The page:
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Women Don't Have to Die

Using only the knowledge and resources we have today, most domestic violence deaths, injuries, and trauma can be easily prevented. This isn't our dream at Women's Justice Center, nor is it a pipe dream, nor any dream at all. It's a fact, now well established in at least a half dozen U.S. cities. Cities as diverse as San Diego, CA, Quincy, MA, and Nashville, TN, in just a matter of a few years, have reduced their domestic violence homicide rates by as much as 60% and more.

The key to these dramatic successes is the same in each locale. The remedy is simple enough to apply anywhere. Women's lives are saved by aggressive and thorough law enforcement response to domestic violence at the misdemeanor level. It is the one and only remedy yet proven to work, and it works dramatically well.

The mechanism for this success is also plain to see. Once there is violence or the threat of violence, the only segment or our society with the authority and power needed to control a violent offender is law enforcement.

Moreover, unlike the unpredictable homicides that result from a robbery suddenly gone bad or a fight erupting on the street, domestic violence homicide rarely erupts from the blue.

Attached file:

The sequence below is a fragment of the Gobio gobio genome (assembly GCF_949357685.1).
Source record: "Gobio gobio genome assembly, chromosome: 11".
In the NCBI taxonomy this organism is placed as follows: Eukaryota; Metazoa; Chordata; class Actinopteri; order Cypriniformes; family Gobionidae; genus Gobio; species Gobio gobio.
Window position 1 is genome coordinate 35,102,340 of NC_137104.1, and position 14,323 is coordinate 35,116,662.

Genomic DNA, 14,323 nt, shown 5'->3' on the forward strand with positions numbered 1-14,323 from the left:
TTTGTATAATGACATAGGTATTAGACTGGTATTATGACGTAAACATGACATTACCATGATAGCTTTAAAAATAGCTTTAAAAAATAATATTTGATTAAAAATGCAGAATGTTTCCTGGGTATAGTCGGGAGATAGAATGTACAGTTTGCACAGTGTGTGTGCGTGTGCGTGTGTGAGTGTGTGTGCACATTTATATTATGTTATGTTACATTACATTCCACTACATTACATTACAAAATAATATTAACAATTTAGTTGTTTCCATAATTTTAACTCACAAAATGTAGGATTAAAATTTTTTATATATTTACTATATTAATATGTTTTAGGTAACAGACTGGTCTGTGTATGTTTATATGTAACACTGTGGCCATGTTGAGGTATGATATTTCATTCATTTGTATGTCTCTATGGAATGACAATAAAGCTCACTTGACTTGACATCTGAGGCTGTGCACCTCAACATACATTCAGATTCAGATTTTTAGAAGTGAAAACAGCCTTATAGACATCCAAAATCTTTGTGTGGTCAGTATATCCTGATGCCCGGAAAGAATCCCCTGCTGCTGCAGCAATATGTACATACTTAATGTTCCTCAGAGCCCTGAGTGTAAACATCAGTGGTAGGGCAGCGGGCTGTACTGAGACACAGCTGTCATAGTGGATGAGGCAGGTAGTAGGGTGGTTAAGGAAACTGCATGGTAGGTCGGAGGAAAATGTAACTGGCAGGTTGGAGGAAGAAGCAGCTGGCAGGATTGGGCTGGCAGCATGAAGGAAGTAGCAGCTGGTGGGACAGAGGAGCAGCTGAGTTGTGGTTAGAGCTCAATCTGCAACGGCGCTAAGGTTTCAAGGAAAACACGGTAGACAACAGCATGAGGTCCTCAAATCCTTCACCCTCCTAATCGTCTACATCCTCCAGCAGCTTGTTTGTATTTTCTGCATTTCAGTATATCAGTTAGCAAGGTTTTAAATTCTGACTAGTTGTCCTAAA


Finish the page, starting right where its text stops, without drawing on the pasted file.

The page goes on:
Instead, conditions in an abusive relationship generally escalate to lethality over a long period of time. During that development, there are flare-ups and warnings along the way that are almost always brought to the attention of authorities. It's at those times that if police, prosecutors, and courts intervene with by now firmly established procedures, the violent offender is put under control, and the course to lethality is stopped. It's proven fact.

Tragically, proof of the pivotal role of law enforcement is still all too often demonstrated in the reverse. Investigation of the path leading up to domestic violence tragedies that have already occurred more often than not reveals a history of law enforcement failures to act properly, or even to act at all.

If domestic violence were a disease, the dramatic successes that have been duplicated in various cities around the country would be hailed as a miracle cure, and physicians everywhere would be rushing to apply the remedy. The question is no longer what can be done to prevent lethal consequences in a violent domestic relationship. The question is why do so many in law enforcement still continue to defy the procedures and laws that have been proven to save women's lives, and what is it going to take to make them change?

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Copyright © Marie De Santis,
Women's Justice Center,

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